I grab lunch at the Dosa Hutt, walk to Mr. Machine Laundromat to scope out their drop off service, buy a bag to put my laundry in, walk back to my room, stuff my laundry in the bag and then walk all the way back to drop off my laundry. I have a pleasant conversation with the owner of the laundromat while she weighs my laundry and takes my $11.50. “Come back after 9 p.m.” she tells me. I stuff the pink receipt she hands me in my left front pocket and walk out the door onto Kissena Boulevard.

I look down at my watch.


There isn’t that much time left until dinner. “Work can wait” I tell myself. I had anticipated that I would feel this way and already have my camera with an old Canon tilt-shift lens attached to it slung over my shoulder. I start walking north on Kissena towards Downtown Flushing, stopping every block or two to take a few photos. As I finally reach Roosevelt, a thought that I had earlier in the week resurfaces. “I should go to Whitestone and visit my old neighborhood.”

I lived in Whitestone during the summer between freshman and sophomore year while working for Mass Electric Construction Company. Although it’s a typical, unremarkable suburb, it had grown on me during my 3 months there. Oddly though, I had never visited it even a single time since I left six years ago.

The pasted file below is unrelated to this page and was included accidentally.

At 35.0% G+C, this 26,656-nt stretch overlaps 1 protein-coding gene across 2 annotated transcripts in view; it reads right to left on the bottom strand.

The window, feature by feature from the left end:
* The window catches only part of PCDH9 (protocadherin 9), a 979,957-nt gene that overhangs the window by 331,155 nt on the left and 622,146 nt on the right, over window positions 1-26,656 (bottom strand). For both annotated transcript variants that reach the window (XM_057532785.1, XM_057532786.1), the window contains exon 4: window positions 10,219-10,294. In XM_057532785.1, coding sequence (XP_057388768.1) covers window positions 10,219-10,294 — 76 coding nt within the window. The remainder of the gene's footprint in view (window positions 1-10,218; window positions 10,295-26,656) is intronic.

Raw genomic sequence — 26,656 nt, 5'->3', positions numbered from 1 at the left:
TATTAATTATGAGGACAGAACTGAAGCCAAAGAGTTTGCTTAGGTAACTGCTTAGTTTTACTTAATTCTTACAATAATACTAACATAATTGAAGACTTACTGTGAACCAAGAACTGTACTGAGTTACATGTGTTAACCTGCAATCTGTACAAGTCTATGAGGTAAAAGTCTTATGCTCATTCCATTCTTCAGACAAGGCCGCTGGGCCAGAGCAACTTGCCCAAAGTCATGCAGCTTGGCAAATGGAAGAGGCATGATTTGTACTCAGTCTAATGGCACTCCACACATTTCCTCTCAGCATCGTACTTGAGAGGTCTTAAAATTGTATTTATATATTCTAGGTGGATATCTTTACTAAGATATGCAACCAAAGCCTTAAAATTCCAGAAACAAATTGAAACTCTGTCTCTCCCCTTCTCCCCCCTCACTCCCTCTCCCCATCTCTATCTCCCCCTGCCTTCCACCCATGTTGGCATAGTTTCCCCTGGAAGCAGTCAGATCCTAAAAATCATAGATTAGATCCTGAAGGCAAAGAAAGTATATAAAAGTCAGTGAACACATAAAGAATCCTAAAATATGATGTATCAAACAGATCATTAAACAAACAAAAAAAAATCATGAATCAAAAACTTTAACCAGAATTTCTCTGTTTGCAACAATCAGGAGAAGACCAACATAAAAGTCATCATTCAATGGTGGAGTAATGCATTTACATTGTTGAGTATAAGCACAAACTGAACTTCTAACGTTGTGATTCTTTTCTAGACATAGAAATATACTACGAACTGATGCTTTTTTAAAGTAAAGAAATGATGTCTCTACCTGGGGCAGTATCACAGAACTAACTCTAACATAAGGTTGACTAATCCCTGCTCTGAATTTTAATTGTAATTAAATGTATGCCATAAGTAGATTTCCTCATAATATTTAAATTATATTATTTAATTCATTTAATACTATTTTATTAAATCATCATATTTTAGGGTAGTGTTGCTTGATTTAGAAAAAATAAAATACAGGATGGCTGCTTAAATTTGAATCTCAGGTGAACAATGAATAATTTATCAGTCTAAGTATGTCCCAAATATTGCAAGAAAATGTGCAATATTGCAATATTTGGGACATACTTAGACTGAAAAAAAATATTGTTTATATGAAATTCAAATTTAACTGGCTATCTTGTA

I continue walking north on Main towards the bus stop for the Q14 bus that would take me to my old home. I finally reach the Citibank where the bus stop should be but it’s nowhere to be found. As I stand in the precise position I did on so many occasions in 2008, I realize that some things have changed. The harlequin colored Onitsuka Tigers I wore on my feet are now replaced by a pair of black leather Vivobarefoots. In fact, my entire outfit is now black, exchanging blue Levis and colorful print shirts from Malaysia for a pair of black synthetic pants and a black fitted t-shirt. As I look around, the images from my memory fall away, revealing the present scene. The bakery behind me has been shuttered, the space still waiting for a new tenant. Another two shops have been replaced by a bubble tea shop and a Starbucks. Yet some things are still the same; the church across the street is still there, its spire towering above its surroundings. The Joyce Leslie looks unchanged with two signs in large yellow lowercase letters attached to its orange-red facade. Still, I see no lollipop-style Q14 bus sign or even a trace left of the pole that used to be there.